From surface science to catalysis: lab-scale vacuum deposited catalyst production

Griffin, Ross ORCID: 0000-0002-9785-9713 (2020). From surface science to catalysis: lab-scale vacuum deposited catalyst production. University of Birmingham. Ph.D.

Text - Accepted Version
Available under License All rights reserved.

Download (5MB) | Preview


This thesis outlines the adaptation of surface techniques to nanoparticle catalyst production. The work covers the scale up of the Matrix Assembly Cluster Source (MACS), the design and development of new apparatus, dubbed the Clean Catalyst Source (CCS) and the effectiveness of catalysts produced by these systems. All samples are characterised using atomic resolution Scanning Transmission Electron Microscopy (STEM). Produced catalysts are compared to those produced by Incipient Wetness Impregnation (IWI) as a model chemical synthesis method where appropriate to highlight the differences between in-vacuum and conventional solvent based production methods.

MACS produced Gold and palladium clusters are deposited onto alumina and silica powders using the MACS producing ∼1g of catalyst. Produced samples are tested for their activity in the oxidation of carbon monoxide, the reduction of 4-nitrophenol to 4-aminophenol in the presence of sodium borohydride, and the selective hydrogenation of 1-pentyne to 1-pentene as desired. All samples demonstrate activity for these reactions with the exception of gold for hydrogenation. MACS samples demonstrate similar activities to impregnated analogues at far lower loadings with cluster beam samples demonstrating high (95%) selectivity to the production of 1-pentene. Samples deposited using the MACS without matrix formation i.e; atomic rather than cluster deposition demonstrate similar structures and indistinguishable catalytic behaviour.

As a result of this similar behaviour, a new apparatus was developed and its design; based on direct sputtering of metals onto oxide powders is presented. The system uses a 10mA, 600V ion source to sputter a 150x150mm metal foil target onto a piezo fluidised bed of support particles. These are tipped between covered hoppers to ensure even coating over multiple depositions. 3g of support is coated in 5 minutes, producing ∼1.1±0.4nm metal clusters by surface agglomeration. Binary palladium copper particles are produced by sequential deposition and found to be alloyed with a metallic ratio standard deviation of 0.2. This value can be halved by co-sputtering of compound (as opposed to alloyed) targets, but is not pursued due to the decreased flexibility of such systems. Samples are tested for their activity in the oxidation of carbon monoxide and the selective hydrogenation of 1-pentyne. CCS samples demonstrate similar light off temperatures and selectivities for these reactions when compared with MACS samples indicating that the in vacuum or solvent free formation is dictating catalyst behaviour, as opposed to the cluster formation. Addition of copper to palladium samples results in a small decrease in selectivity contrary to expectations. Minor differences in catalytic behaviour were seen in ∼20% Cu binary particles across other test reactions.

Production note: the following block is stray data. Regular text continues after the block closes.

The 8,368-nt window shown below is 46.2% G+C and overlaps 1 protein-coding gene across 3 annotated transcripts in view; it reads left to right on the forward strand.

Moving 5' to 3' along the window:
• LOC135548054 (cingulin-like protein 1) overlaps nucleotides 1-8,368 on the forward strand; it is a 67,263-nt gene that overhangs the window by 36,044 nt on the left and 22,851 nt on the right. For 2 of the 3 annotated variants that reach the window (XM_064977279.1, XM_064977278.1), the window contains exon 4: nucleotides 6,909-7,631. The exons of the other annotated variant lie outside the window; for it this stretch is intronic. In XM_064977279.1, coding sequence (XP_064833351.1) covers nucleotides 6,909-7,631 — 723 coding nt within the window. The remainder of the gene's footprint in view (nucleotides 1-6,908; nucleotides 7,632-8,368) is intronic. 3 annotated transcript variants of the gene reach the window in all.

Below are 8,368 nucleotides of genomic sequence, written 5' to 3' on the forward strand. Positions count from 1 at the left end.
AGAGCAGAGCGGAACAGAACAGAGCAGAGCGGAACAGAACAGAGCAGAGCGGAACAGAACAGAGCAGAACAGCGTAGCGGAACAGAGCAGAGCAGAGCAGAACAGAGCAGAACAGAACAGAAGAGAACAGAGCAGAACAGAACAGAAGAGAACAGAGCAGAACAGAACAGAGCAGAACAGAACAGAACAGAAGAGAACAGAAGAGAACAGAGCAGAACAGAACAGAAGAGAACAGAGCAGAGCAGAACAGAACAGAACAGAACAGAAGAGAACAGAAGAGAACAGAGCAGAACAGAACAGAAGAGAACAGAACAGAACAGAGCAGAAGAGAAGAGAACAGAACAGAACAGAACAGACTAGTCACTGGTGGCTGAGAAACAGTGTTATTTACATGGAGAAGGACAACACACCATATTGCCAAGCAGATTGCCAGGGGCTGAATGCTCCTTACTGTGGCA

Finally a molybdenum sublayer is used as a surface modifier to produce molybdenum nucleated, molybdenum surrounded and molybdenum supported palladium nanoparticles, using a 10m2g−1 alumina support. These samples were tested for their active surface area using carbon monoxide chemisorption and their retention of hydrogen through temperature programmed desorption. Samples are also tested for their activity in the oxidation of carbon monoxide and the selective hydrogenation of 1-pentyne. Samples demonstrate high (95%) selectivity to the formation of 1-pentene as seen previously. Molybdenum containing structures demonstrate a slight activity suppression and associated selectivity increase. Molybdenum surrounded and nucleated particles demonstrate an increased resistance to sintering with little effect on catalytic activity. This work demonstrates the use of a simple technique to quickly produce large (across 30m2) structures for lab scale catalytic testing.

Type of Work: Thesis (Doctorates > Ph.D.)
Award Type: Doctorates > Ph.D.
Licence: All rights reserved
College/Faculty: Colleges (2008 onwards) > College of Engineering & Physical Sciences
School or Department: School of Physics and Astronomy
Funders: Engineering and Physical Sciences Research Council
Subjects: Q Science > QC Physics
Q Science > QD Chemistry


Request a Correction Request a Correction
View Item View Item


Downloads per month over past year